Friday, 13 April 2012
The Cabin in the Woods
If there is one name you better get use to hearing through April 2012, then it is undoubtedly the one of Mr Joss Whedon; geek god and creator of such wonderful things like the acclaimed TV series of Buffy The Vampire Slayer, and such cult hits as Firefly, Dollhouse and Angel. He even has a writing credit to his name on the now legendary Pixar fable, Toy Story and an extremely impressive run on Marvel's X-Men comics. He's also directed one of the biggest blockbusters this year. However, before he assembles the most anticipated superhero ensemble in...well...ever in The Avengers later this month, he took time to co-write and produce this intimate little horror tale called The Cabin in the Woods, directed by fellow collaborator Drew Goddard.
Much like Whedon and Goddard's previous projects, Cabin in the Woods takes a tired and predictable old formula of good looking kids getting mauled in a forest one by one by a deathly, satanic, horrific force and turns it on its head. With the exception of a few ponderous occurrences featuring the always brilliant Bradley Whitford (most famous for his turn as Josh in Aaron Sorkin's exceptional political drama, The West Wing) and an excellent Richard Jenkins the film starts out pretty much how you would expect a film like The Cabin in the Woods would. The secluded cabin, the creaky dark cellar, the uneasy back-story of a cruel family from the turn of the century and those pesky kids getting stoned, drunk, playing truth and/or dare and meddling with forces beyond their control.
If you've seen the trailer - for full effect I seriously suggest you don't - you'll already see nothing is quite what it seems and as the film's plot quickly unravels it paints a much darker and surprisingly more ambitious tale than previously imagined. Some of the plot is slightly suggestive of a few story arcs from Whedon's Buffy The Vampire series which will put die hard fans of the show into a fit of wonders, but it also cleverly uses his slick dialogue and almost satirical storytelling to give the audience a fitting tribute to all the best movies of the genre.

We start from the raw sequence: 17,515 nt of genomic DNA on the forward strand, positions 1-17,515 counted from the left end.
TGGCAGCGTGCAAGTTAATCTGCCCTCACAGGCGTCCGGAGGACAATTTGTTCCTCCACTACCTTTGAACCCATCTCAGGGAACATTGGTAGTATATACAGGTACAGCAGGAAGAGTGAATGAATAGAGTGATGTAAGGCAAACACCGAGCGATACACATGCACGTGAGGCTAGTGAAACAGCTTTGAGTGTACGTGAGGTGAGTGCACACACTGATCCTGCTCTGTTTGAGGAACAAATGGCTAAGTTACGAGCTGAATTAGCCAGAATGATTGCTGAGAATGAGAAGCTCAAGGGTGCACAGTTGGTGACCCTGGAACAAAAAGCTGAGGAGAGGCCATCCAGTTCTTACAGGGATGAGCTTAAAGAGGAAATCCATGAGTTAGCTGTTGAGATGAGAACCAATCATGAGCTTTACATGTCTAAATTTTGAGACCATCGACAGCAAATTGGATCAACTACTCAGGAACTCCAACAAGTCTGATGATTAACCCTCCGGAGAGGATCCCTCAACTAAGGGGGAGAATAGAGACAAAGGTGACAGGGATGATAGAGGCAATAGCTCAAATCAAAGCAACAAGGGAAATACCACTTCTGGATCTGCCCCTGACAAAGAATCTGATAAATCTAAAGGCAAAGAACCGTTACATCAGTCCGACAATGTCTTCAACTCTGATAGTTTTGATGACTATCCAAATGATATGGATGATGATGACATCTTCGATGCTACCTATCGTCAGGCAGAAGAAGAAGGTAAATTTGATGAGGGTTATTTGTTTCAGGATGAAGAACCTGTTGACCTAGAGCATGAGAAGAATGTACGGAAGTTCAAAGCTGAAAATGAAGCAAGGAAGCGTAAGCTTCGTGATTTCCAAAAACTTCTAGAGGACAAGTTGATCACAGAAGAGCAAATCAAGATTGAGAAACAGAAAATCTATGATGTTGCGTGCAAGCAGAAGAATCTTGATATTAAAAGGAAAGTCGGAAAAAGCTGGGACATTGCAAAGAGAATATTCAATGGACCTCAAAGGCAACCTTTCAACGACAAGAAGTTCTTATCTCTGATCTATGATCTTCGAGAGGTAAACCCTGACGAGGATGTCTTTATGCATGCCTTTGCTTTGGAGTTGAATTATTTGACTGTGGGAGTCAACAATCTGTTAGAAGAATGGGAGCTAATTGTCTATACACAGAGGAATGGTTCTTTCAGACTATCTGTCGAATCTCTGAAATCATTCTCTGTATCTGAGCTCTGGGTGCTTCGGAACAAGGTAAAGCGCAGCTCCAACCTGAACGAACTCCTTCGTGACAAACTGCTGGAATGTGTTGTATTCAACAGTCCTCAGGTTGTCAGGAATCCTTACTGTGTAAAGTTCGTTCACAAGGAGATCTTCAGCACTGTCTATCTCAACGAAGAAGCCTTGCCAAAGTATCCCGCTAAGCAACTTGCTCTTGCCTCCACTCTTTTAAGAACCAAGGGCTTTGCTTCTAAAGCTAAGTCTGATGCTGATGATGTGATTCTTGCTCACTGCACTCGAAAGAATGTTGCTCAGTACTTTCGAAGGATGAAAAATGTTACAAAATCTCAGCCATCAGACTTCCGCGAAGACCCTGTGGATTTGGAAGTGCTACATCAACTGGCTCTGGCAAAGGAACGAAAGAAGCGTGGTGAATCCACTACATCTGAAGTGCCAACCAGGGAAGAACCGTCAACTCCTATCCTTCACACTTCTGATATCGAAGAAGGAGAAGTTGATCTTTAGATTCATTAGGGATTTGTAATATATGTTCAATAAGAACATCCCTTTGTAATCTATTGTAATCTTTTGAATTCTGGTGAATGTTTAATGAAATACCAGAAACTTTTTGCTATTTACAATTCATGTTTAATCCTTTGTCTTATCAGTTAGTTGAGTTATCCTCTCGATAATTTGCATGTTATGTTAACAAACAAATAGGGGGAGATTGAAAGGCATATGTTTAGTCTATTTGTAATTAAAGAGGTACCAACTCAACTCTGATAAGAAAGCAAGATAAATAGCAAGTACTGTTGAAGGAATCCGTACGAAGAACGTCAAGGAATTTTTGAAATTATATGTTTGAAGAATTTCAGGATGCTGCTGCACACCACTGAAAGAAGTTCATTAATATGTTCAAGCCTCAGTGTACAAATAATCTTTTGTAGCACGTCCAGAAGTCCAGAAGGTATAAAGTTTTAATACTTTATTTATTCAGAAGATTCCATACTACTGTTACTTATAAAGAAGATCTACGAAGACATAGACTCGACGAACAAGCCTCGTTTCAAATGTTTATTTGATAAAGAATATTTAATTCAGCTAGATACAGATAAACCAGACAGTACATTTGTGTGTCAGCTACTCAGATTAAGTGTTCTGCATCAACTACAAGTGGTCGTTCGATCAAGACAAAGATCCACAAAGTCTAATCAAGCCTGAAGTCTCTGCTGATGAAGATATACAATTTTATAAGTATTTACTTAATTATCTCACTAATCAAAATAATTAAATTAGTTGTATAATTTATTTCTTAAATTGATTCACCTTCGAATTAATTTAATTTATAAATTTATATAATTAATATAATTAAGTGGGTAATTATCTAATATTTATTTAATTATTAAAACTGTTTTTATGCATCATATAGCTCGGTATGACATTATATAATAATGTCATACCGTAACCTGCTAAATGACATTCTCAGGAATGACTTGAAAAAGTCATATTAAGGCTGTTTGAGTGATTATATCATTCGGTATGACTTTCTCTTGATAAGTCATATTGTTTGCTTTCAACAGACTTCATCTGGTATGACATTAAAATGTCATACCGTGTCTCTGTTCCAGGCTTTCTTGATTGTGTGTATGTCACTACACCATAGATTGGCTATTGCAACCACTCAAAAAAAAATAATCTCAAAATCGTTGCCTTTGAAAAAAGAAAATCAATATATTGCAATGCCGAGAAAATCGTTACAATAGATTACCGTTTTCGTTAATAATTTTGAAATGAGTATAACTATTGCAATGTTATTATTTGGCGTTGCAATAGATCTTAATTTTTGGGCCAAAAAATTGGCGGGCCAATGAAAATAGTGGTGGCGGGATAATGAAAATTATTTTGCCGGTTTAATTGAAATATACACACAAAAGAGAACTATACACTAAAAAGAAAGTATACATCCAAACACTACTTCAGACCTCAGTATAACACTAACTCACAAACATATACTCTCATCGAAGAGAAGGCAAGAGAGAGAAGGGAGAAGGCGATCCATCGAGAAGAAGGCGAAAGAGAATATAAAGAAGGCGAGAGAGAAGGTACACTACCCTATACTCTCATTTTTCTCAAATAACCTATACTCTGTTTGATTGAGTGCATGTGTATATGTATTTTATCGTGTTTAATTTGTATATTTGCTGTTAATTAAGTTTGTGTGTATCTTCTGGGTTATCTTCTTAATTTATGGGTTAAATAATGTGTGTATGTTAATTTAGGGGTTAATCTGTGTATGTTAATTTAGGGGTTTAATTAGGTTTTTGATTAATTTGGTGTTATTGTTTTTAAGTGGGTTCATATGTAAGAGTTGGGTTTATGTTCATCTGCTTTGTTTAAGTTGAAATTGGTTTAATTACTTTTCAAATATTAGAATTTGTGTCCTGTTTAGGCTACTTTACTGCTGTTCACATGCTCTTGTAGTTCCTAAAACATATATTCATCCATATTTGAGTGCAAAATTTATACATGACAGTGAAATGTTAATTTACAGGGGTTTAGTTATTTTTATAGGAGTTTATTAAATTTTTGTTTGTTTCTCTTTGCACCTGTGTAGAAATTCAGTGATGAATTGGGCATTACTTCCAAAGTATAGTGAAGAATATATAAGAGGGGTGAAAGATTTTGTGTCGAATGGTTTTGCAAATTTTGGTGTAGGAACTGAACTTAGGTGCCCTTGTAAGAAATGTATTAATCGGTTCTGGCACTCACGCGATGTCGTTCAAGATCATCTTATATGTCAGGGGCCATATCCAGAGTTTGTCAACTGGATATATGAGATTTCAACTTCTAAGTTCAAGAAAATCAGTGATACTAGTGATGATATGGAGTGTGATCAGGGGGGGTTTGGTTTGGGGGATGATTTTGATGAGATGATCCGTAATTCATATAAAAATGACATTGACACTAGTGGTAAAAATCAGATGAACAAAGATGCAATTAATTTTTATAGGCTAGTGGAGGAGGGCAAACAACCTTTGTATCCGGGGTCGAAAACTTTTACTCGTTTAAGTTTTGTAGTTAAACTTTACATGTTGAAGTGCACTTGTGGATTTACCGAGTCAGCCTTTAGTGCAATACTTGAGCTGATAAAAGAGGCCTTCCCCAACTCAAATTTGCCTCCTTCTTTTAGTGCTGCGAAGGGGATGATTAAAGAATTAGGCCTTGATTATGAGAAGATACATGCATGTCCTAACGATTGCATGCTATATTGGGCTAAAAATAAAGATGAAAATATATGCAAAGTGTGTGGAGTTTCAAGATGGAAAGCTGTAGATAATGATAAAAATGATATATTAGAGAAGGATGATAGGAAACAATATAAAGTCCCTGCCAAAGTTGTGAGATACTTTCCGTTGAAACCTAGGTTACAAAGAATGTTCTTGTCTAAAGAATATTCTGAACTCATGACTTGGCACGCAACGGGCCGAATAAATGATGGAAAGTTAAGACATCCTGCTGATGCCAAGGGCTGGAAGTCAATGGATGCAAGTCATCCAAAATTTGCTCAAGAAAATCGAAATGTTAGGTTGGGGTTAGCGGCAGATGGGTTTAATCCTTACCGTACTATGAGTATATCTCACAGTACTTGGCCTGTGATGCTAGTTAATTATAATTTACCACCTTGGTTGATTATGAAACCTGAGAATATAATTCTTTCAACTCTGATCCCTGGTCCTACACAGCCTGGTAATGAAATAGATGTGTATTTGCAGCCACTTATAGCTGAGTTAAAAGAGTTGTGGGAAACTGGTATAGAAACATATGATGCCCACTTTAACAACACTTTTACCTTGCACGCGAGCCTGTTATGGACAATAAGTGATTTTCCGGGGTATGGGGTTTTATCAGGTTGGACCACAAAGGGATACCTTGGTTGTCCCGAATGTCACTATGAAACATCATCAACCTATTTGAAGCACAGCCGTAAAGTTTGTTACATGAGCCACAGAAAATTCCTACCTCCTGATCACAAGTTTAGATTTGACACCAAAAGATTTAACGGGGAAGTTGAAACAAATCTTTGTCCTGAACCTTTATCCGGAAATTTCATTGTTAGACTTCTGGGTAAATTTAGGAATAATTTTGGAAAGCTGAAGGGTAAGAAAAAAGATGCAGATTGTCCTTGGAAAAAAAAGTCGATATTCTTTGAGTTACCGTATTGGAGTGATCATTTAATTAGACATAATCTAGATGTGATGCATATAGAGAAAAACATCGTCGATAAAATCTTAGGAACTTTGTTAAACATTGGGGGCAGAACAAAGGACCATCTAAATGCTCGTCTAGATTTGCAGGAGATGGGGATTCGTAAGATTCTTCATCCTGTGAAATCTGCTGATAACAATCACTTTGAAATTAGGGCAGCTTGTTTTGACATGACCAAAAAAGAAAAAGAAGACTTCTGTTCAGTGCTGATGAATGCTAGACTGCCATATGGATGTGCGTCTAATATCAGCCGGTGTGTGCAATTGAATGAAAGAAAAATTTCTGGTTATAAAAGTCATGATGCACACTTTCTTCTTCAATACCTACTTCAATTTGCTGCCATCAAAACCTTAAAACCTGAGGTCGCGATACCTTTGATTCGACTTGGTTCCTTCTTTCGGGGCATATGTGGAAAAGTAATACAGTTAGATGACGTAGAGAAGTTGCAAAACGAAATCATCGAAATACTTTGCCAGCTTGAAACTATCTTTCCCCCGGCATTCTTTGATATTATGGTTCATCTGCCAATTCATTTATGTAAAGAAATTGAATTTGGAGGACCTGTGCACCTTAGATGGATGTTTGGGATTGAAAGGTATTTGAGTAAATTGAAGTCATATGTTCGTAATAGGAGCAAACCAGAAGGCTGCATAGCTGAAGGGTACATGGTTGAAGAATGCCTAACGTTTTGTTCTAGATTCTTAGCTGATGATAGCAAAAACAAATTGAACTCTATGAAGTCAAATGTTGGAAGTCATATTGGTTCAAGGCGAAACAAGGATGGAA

It has echoes of The Evil Dead in abundance, it also has hints of Hellraiser, The Exorcist, The Hills Have Eyes, The Strangers, The Ring, The Wolfman, Friday the 13th, Halloween, Prince of Darkness, Texas Chainshaw amongst countless others. It also does a curious thing where, due to aspects of the plot I'll try so hard not to spoil here, you find yourself wanting the impending victims to all get killed. Not because they're vain, moronic, stuck-up douchebags like in most of these films. They're not. Quite the opposite in fact, they feature extremely charismatic and likeable performances from Chris Hemsworth, Anna Hutchinson, Frans Kranz, Jesse Williams and a wonderful turn from Kristen Connolly in arguably the leading role.
It has a fun time of showing why in the event of death lurking outside the door, common sense seemingly goes right out the window during these sorts of movies. While the kids are fleeing from all kinds of crazy stuff, you have a curious Truman Show-esque sub-plot going on featuring the aforementioned Whitford and Jenkins alongside fun appearances from Whedon stalwarts, Amy Acker and Tom Lenk as well as Tim De Zarn, Brian White and a delightfully poised cameo from Sigourney Weaver. The only thing it was missing was a few choice appearances from the Serenity crew and some fans might have geeked out to death in a corner somewhere...
Don't let all this fool you though, this isn't a slightly more serious version of the Scary Movie franchise by any means. It still contains enough jumpy horror, gore, guts and unnerving scenes to appease anyone wanting a decent scare. Though unlike its storytelling the actual horror aspect is really nothing you haven't seen in all the films it pays tribute to many times before.
From a man who really doesn't enjoy watching horror films compared to most of the movie going public, I put my hands up and say The Cabin in the Woods is one of the most enjoyable cinematic experiences I've had so far in 2012 and will happily watch it again right now if asked. It's smart, funny, horrific and contains some playful dialogue and fantastic performances from some of the most hard-working, most celebrated and simply most likeable American actors working in television at the minute. Essential for fans of horror, equally so if you're not.
The Cabin in the Woods is in cinemas everywhere now.